Late last night, SpaceX effectively launched its Falcon 9 rocket on the company’s 20th cargo mission to the ISS, sending over 4,500 pounds of supplies and science experiments to the three crew members active in orbit. After takeoff, SpaceX then landed its Falcon 9 on a touchdown pad in Florida — the 50th overall rocket landing for the company.
Though it was a quite routine launch for the company, it was also an important one: the last resupply mission for NASA under SpaceX’s original agreement with the space agency. That doesn’t mean SpaceX will be done sending supplies to the ISS, though. In 2016, NASA granted SpaceX a second contract to continuing launching cargo missions to the station till 2024. And once this new round of launches starts, SpaceX’s hardware will get an advancement too. The company has used its Dragon 1 cargo capsule to transport all the supplies to the ISS for quite some time, but now, SpaceX will start using its new Dragon 2 capsule.
This new Dragon capsule is quite similar to the one that SpaceX will use to carry people to the space station at the end of this year. It’s somewhat bigger than its predecessor, able to transport about 20 percent more volume than before, and it can be re-used up till five times in space. Every Dragon 1 spacecraft could only be used up till three times. Moreover, it sports quite a few upgrades, including a completely new parachute technique. “We learned much on the Dragon 1 spaceship,” Hans Koenigsmann, vice president of build and flight reliability at SpaceX, said in a press conference before the launch. “We applied all the lessons learned basically in Dragon 2 as much as we could.”
Maybe the biggest new feature of Dragon 2 is that it will be able to connect all on its own with the International Space Station. All of the previous Dragon cargo capsules had to have some help to get to the ISS. Each vehicle approached the station and an astronaut on board had to capture the capsule with a robotic arm. The arm would then bring the Dragon closer to the ISS and attach it onto a docking port. But from now on, both crew and cargo versions of Dragon will be able to approach the station and dock by themselves, releasing up time for the astronauts aboard the ISS.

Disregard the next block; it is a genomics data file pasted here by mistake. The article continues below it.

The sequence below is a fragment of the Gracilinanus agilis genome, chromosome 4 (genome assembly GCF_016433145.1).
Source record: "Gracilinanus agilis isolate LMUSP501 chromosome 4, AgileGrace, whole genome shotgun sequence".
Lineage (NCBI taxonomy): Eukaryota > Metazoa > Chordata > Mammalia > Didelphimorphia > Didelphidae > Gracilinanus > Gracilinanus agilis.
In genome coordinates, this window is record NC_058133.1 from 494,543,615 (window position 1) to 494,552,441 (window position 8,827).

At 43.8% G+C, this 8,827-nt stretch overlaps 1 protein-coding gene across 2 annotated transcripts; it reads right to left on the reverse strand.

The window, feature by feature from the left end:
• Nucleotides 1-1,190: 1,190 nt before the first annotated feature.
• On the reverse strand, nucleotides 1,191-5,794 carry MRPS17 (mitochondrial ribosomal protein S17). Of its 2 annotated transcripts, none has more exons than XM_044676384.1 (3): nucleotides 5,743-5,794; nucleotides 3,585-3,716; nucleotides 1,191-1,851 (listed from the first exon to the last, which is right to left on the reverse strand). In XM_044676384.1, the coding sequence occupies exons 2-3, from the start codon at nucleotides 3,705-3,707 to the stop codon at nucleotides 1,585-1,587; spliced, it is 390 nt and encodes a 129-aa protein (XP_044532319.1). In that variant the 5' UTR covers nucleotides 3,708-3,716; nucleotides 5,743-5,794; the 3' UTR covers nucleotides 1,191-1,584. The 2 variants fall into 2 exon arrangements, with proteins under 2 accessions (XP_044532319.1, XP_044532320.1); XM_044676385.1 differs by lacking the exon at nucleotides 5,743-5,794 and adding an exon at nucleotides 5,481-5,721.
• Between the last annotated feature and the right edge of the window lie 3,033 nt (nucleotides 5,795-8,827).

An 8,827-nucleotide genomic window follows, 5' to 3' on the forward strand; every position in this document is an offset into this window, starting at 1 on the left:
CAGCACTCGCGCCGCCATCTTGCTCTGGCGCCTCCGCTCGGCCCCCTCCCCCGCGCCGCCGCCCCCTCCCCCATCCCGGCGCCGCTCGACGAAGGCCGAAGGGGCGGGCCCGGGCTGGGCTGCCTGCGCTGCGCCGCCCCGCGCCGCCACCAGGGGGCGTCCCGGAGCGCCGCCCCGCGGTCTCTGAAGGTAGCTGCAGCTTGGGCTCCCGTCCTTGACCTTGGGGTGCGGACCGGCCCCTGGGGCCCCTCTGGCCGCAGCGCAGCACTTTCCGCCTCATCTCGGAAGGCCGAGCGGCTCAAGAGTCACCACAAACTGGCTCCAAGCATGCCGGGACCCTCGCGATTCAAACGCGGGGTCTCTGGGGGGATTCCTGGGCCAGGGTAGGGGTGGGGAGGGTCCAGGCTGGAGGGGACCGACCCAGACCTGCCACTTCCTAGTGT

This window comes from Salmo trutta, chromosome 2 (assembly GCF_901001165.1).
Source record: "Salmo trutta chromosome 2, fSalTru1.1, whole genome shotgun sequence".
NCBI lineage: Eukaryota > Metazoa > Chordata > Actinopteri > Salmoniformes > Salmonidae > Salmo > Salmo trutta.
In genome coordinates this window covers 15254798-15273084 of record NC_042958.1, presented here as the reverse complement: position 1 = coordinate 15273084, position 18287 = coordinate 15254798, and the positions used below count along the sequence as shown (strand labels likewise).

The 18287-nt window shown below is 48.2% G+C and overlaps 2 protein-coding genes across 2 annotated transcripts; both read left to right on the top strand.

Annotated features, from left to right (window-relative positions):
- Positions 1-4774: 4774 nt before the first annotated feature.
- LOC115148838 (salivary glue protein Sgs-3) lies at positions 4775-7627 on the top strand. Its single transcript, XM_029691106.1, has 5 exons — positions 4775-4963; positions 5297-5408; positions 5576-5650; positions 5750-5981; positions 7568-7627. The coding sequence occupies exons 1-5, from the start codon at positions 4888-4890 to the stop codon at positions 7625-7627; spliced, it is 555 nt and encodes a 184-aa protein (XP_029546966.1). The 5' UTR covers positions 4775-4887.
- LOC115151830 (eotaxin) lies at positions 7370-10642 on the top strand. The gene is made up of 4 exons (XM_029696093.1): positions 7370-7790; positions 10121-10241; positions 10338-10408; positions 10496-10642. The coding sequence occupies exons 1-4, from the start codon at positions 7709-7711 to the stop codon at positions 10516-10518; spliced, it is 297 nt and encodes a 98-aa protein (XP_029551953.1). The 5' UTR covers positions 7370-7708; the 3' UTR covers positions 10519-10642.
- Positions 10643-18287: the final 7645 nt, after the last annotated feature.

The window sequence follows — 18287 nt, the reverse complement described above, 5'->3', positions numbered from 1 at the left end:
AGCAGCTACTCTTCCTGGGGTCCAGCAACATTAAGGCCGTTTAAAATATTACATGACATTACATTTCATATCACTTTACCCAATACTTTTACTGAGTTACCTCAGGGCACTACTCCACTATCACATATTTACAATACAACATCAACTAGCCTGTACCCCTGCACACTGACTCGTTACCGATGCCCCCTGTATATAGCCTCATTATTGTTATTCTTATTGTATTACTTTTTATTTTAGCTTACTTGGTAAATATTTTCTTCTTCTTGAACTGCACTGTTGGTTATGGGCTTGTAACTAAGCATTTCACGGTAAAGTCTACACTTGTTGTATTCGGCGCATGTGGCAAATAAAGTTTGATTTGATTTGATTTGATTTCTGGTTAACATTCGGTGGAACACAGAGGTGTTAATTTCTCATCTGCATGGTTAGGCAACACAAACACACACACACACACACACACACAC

SpaceX is likely to fly this new cargo Dragon capsule somewhere in the fall. Meanwhile, the final Dragon 1 launched last night is orbiting Earth and will dock with the International Space Station early Monday morning. When it is connected to the ISS, it’ll bring many supplies and experiments, including a system to explore organs on microchips. Dragon is also carrying a new European platform that will be connected on the outside of the ISS, allowing research companies and institutions to attach their own payloads on the outside of the station.
This Dragon will remain attached to the ISS for about a month, before coming back to Earth. When it departs, it’ll be loaded up with 4,000 pounds of cargo to be returned to the ground. Once the vehicle plops down in the ocean, the era of Dragon 1 will be ended. “Dragon 1 had a wonderful career and we’re really proud at how it added to the important science aboard the ISS,” Koenigsmann said. In fact, in 2012, SpaceX’s Dragon made history by becoming the first private vehicle to dock the ISS ever.
“We’re thankful for NASA for the ongoing support, and we’re looking onward to the continued success of Dragon,” said Koenigsmann.